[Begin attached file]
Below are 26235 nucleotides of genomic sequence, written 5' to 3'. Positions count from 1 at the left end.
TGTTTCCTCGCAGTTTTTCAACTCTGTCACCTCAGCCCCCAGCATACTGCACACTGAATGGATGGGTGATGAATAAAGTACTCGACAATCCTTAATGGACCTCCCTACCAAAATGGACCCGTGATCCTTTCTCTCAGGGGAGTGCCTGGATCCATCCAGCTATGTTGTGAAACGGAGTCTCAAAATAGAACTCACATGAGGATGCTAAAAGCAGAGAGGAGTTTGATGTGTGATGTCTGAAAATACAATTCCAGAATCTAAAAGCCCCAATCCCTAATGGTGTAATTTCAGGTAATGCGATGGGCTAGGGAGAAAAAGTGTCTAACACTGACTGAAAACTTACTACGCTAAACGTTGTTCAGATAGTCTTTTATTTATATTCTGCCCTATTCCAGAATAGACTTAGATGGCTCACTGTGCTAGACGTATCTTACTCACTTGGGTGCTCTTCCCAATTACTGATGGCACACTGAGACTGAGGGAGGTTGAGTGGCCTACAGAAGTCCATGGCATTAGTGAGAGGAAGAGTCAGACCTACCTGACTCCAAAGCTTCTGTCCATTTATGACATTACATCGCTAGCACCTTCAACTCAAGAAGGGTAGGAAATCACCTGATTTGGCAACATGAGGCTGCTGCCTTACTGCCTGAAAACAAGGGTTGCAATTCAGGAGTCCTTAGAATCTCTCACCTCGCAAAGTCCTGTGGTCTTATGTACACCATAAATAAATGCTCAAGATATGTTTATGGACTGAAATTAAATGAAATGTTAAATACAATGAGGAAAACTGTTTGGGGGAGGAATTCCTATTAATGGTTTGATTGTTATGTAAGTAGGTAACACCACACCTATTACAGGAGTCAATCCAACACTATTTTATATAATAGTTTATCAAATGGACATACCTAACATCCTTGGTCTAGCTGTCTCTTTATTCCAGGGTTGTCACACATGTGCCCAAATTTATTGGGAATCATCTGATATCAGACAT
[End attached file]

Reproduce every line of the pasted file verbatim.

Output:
Below are 26235 nucleotides of genomic sequence, written 5' to 3'. Positions count from 1 at the left end.
TGTTTCCTCGCAGTTTTTCAACTCTGTCACCTCAGCCCCCAGCATACTGCACACTGAATGGATGGGTGATGAATAAAGTACTCGACAATCCTTAATGGACCTCCCTACCAAAATGGACCCGTGATCCTTTCTCTCAGGGGAGTGCCTGGATCCATCCAGCTATGTTGTGAAACGGAGTCTCAAAATAGAACTCACATGAGGATGCTAAAAGCAGAGAGGAGTTTGATGTGTGATGTCTGAAAATACAATTCCAGAATCTAAAAGCCCCAATCCCTAATGGTGTAATTTCAGGTAATGCGATGGGCTAGGGAGAAAAAGTGTCTAACACTGACTGAAAACTTACTACGCTAAACGTTGTTCAGATAGTCTTTTATTTATATTCTGCCCTATTCCAGAATAGACTTAGATGGCTCACTGTGCTAGACGTATCTTACTCACTTGGGTGCTCTTCCCAATTACTGATGGCACACTGAGACTGAGGGAGGTTGAGTGGCCTACAGAAGTCCATGGCATTAGTGAGAGGAAGAGTCAGACCTACCTGACTCCAAAGCTTCTGTCCATTTATGACATTACATCGCTAGCACCTTCAACTCAAGAAGGGTAGGAAATCACCTGATTTGGCAACATGAGGCTGCTGCCTTACTGCCTGAAAACAAGGGTTGCAATTCAGGAGTCCTTAGAATCTCTCACCTCGCAAAGTCCTGTGGTCTTATGTACACCATAAATAAATGCTCAAGATATGTTTATGGACTGAAATTAAATGAAATGTTAAATACAATGAGGAAAACTGTTTGGGGGAGGAATTCCTATTAATGGTTTGATTGTTATGTAAGTAGGTAACACCACACCTATTACAGGAGTCAATCCAACACTATTTTATATAATAGTTTATCAAATGGACATACCTAACATCCTTGGTCTAGCTGTCTCTTTATTCCAGGGTTGTCACACATGTGCCCAAATTTATTGGGAATCATCTGATATCAGACAT